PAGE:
Hey James Clapper, Washington Is Trying to Give You A Hint

This article is from the archive of our partner .

Director of National Intelligence James Clapper seems to be the least-wanted guest at the government's party. Lots of people, including the host, wish he'd leave, but no one's willing to ask him to go.

Clapper is one half of the duo that acts as the face of the government's secret surveillance infrastructure. The other is NSA chief Keith Alexander, who plans to step down from his position next spring. The two have repeatedly appeared before congressional committees to defend the spy programs revealed by the leaks from Edward Snowden, generally facing a better reception on Capitol Hill than off. Earlier this month, a poll conducted by the Huffington Post indicated that a majority of Americans think the NSA hasn't had sufficient oversight as it crafts its surveillance tools.

It's President Obama who has borne the brunt of complaints about the surveillance systems. In August, he presented modest reforms to the systems. As more revelations have leaked in the interim, the administration continues to have to tamp down outcry. From the United Arab Emirates on Monday, Secretary of State John Kerry argued that the surveillance systems targeting American allies pre-date the Obama administration, a clear effort to separate the president from the blowback.

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Buried in an article in The New York Times was this paragraph, suggesting that the administration is trying to give Clapper, who served as undersecretary of the DNI under Bush, a hint that his time in Washington is nearing its end.

[E]ven some of President Obama’s advisers have begun questioning the judgment of the director of national intelligence, James R. Clapper Jr., who is supposed to review the costs and benefits of these operations, and some officials, saying they are speaking for themselves, have suggested he should leave around the time General Alexander does.

"The only way the president is going to get a fresh start with the allies," one of his advisers said last week, "is to present them with a new team."

This is the administrative equivalent of standing behind someone and saying "leave" as you fake a cough, but it still sends a message.

Sen. John McCain was more direct in an interview with Der Spiegel — if only for a minute. That interview focused on questions addressing a range of issues. But the one that caught people's eye was this one:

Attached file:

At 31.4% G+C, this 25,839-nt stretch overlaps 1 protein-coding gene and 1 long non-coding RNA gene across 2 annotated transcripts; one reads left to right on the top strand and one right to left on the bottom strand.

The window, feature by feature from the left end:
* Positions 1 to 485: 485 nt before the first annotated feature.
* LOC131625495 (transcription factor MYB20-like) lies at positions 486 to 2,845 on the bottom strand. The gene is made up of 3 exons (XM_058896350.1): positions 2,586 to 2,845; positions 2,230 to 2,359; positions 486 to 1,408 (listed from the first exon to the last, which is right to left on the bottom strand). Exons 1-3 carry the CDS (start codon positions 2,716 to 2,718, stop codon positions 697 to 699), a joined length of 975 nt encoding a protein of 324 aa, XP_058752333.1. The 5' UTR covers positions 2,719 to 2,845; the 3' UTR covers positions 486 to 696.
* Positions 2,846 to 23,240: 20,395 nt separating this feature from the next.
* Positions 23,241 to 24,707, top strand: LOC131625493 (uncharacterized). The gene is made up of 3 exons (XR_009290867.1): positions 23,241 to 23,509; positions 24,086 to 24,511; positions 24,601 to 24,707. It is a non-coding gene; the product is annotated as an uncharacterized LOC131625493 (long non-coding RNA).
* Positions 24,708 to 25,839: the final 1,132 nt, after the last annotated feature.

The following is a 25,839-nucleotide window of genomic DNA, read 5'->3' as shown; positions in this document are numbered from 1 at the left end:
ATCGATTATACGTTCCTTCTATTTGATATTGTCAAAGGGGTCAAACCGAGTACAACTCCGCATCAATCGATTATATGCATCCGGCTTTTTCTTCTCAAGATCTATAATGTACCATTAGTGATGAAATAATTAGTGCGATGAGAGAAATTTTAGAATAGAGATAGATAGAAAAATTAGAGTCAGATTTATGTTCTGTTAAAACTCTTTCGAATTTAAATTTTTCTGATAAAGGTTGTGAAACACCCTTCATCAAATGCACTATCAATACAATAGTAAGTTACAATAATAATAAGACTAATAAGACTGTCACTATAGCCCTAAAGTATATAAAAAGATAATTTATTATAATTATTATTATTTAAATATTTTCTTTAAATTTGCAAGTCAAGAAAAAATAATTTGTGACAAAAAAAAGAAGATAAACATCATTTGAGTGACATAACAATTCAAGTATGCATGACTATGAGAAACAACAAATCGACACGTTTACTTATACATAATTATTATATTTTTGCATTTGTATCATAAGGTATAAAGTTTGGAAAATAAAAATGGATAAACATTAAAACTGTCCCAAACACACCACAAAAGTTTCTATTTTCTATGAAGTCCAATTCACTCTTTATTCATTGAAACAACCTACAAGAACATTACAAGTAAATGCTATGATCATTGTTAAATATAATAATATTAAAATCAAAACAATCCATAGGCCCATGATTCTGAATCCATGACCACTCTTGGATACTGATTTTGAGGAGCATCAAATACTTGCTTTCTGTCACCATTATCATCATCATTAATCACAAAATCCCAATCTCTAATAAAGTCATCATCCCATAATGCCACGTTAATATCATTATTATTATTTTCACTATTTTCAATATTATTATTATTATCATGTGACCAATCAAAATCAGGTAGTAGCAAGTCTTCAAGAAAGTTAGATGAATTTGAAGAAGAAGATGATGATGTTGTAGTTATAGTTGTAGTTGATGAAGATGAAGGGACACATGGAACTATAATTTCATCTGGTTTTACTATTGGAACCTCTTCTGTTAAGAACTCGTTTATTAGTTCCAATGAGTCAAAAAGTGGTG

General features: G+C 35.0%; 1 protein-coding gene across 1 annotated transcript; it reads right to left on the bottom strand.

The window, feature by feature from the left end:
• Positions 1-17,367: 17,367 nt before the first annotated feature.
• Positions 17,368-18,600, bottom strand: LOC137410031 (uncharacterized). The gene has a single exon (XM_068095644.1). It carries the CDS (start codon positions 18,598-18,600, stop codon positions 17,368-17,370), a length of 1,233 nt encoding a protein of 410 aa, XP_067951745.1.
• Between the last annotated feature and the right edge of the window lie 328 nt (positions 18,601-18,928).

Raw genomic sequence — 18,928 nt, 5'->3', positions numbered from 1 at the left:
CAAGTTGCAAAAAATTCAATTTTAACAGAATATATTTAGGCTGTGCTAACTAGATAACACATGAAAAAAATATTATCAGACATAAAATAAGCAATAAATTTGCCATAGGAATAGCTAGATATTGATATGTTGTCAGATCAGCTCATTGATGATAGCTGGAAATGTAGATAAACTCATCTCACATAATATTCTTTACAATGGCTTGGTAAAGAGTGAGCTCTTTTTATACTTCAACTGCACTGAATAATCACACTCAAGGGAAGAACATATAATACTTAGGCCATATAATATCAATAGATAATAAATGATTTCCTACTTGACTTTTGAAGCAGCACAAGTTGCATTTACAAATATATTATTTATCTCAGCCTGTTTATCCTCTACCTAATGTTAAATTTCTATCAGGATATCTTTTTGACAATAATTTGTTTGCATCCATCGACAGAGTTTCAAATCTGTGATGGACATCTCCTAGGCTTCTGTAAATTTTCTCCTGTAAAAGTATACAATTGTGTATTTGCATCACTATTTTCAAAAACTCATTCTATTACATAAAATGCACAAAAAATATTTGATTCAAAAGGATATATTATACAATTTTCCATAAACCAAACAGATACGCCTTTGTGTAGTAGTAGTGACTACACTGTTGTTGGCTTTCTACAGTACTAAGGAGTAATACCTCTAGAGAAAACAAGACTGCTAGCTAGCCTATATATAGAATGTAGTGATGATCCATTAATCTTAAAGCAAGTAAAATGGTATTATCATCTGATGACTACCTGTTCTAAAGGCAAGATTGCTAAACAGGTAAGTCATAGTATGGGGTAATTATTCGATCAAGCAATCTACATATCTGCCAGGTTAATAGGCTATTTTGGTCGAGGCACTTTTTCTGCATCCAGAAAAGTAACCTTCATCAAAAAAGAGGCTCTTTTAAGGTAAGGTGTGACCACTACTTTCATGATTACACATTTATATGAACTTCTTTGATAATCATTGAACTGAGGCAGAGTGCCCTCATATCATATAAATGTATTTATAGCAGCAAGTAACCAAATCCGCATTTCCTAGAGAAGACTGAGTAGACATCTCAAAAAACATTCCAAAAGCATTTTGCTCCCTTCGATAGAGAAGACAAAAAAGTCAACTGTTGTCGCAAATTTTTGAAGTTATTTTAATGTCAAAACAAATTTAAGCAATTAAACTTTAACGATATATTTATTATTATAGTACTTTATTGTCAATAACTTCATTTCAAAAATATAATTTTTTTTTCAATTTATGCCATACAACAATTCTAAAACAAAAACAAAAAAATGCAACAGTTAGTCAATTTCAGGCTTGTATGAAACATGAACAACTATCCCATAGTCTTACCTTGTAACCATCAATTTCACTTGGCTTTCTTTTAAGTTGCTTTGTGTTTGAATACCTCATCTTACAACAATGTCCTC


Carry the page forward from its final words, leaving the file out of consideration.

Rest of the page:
SPIEGEL: Who must be held accountable? 

McCain: The head of the NSA, the president of the United States, the Congressional Intelligence Committees, all of these contractors we pay that were responsible for performing the background checks. There should be a wholesale housecleaning.

SPIEGEL: Should Keith Alexander, head of the NSA, resign?

McCain: Of course, they should resign or be fired. We no longer hold anybody accountable in Washington. The Commandant of the Marine Corps fired a couple of generals because of failure of security at a base in Afghanistan. Tell me who has been fired for anything that's gone bad in this town.

In short order, McCain stepped back from that position, as reported by Politico. "Senator McCain believes that there needs to be accountability for the Snowden leaks, but he is not calling for the resignation of General Alexander, who is retiring soon," a McCain spokesman told the site. To which Der Spiegel replied that the interview was "approved by McCain's staff in the exact version that was published, word for word."

It seems very possible that McCain, not known for his even keel, expressed a stronger opinion than he feels in service to a larger point. Of course, his spokesperson didn't clarify who the "they" in McCain's comment referred to, and only mentioned Alexander by name.

Mr. Clapper, if you're reading this: We think maybe they want you to go. We hate to have to be the ones to tell you, but it is what it is. If you have any trouble finding your coat, we're sure someone will send it to your forwarding address.

This article is from the archive of our partner The Wire.